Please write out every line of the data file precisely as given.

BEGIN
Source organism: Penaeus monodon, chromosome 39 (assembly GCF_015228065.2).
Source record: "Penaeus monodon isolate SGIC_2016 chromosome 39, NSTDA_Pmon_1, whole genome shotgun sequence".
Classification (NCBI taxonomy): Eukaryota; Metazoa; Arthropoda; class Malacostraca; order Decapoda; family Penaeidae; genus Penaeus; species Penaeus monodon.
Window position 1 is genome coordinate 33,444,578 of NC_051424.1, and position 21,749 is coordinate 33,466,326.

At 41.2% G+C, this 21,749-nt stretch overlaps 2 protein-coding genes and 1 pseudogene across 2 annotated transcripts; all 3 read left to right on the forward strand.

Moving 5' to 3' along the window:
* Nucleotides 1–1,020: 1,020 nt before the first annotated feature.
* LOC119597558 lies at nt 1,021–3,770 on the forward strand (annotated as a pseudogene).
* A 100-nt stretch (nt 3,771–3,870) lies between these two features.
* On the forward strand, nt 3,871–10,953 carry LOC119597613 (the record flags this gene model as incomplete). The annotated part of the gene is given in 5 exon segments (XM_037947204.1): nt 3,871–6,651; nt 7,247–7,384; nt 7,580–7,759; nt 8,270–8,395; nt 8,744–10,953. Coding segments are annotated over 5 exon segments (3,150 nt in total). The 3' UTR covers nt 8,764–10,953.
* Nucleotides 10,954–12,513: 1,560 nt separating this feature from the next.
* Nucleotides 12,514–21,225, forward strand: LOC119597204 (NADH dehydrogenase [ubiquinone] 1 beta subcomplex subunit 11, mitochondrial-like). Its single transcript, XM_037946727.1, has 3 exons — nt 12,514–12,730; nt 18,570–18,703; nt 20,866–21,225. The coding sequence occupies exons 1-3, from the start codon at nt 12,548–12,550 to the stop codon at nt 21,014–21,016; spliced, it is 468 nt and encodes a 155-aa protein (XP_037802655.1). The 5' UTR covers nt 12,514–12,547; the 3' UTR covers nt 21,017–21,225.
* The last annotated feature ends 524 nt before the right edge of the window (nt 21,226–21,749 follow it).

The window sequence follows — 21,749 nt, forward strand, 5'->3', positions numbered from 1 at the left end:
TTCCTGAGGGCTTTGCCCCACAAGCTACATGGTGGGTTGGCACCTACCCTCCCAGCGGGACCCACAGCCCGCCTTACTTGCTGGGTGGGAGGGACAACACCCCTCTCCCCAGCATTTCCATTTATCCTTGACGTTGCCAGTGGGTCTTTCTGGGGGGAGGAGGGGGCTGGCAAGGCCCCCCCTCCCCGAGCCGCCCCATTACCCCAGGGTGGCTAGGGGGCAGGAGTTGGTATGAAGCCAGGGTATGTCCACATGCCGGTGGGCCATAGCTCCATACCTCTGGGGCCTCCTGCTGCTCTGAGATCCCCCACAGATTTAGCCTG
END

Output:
Source organism: Penaeus monodon, chromosome 39 (assembly GCF_015228065.2).
Source record: "Penaeus monodon isolate SGIC_2016 chromosome 39, NSTDA_Pmon_1, whole genome shotgun sequence".
Classification (NCBI taxonomy): Eukaryota; Metazoa; Arthropoda; class Malacostraca; order Decapoda; family Penaeidae; genus Penaeus; species Penaeus monodon.
Window position 1 is genome coordinate 33,444,578 of NC_051424.1, and position 21,749 is coordinate 33,466,326.

At 41.2% G+C, this 21,749-nt stretch overlaps 2 protein-coding genes and 1 pseudogene across 2 annotated transcripts; all 3 read left to right on the forward strand.

Moving 5' to 3' along the window:
* Nucleotides 1–1,020: 1,020 nt before the first annotated feature.
* LOC119597558 lies at nt 1,021–3,770 on the forward strand (annotated as a pseudogene).
* A 100-nt stretch (nt 3,771–3,870) lies between these two features.
* On the forward strand, nt 3,871–10,953 carry LOC119597613 (the record flags this gene model as incomplete). The annotated part of the gene is given in 5 exon segments (XM_037947204.1): nt 3,871–6,651; nt 7,247–7,384; nt 7,580–7,759; nt 8,270–8,395; nt 8,744–10,953. Coding segments are annotated over 5 exon segments (3,150 nt in total). The 3' UTR covers nt 8,764–10,953.
* Nucleotides 10,954–12,513: 1,560 nt separating this feature from the next.
* Nucleotides 12,514–21,225, forward strand: LOC119597204 (NADH dehydrogenase [ubiquinone] 1 beta subcomplex subunit 11, mitochondrial-like). Its single transcript, XM_037946727.1, has 3 exons — nt 12,514–12,730; nt 18,570–18,703; nt 20,866–21,225. The coding sequence occupies exons 1-3, from the start codon at nt 12,548–12,550 to the stop codon at nt 21,014–21,016; spliced, it is 468 nt and encodes a 155-aa protein (XP_037802655.1). The 5' UTR covers nt 12,514–12,547; the 3' UTR covers nt 21,017–21,225.
* The last annotated feature ends 524 nt before the right edge of the window (nt 21,226–21,749 follow it).

The window sequence follows — 21,749 nt, forward strand, 5'->3', positions numbered from 1 at the left end:
TTCCTGAGGGCTTTGCCCCACAAGCTACATGGTGGGTTGGCACCTACCCTCCCAGCGGGACCCACAGCCCGCCTTACTTGCTGGGTGGGAGGGACAACACCCCTCTCCCCAGCATTTCCATTTATCCTTGACGTTGCCAGTGGGTCTTTCTGGGGGGAGGAGGGGGCTGGCAAGGCCCCCCCTCCCCGAGCCGCCCCATTACCCCAGGGTGGCTAGGGGGCAGGAGTTGGTATGAAGCCAGGGTATGTCCACATGCCGGTGGGCCATAGCTCCATACCTCTGGGGCCTCCTGCTGCTCTGAGATCCCCCACAGATTTAGCCTG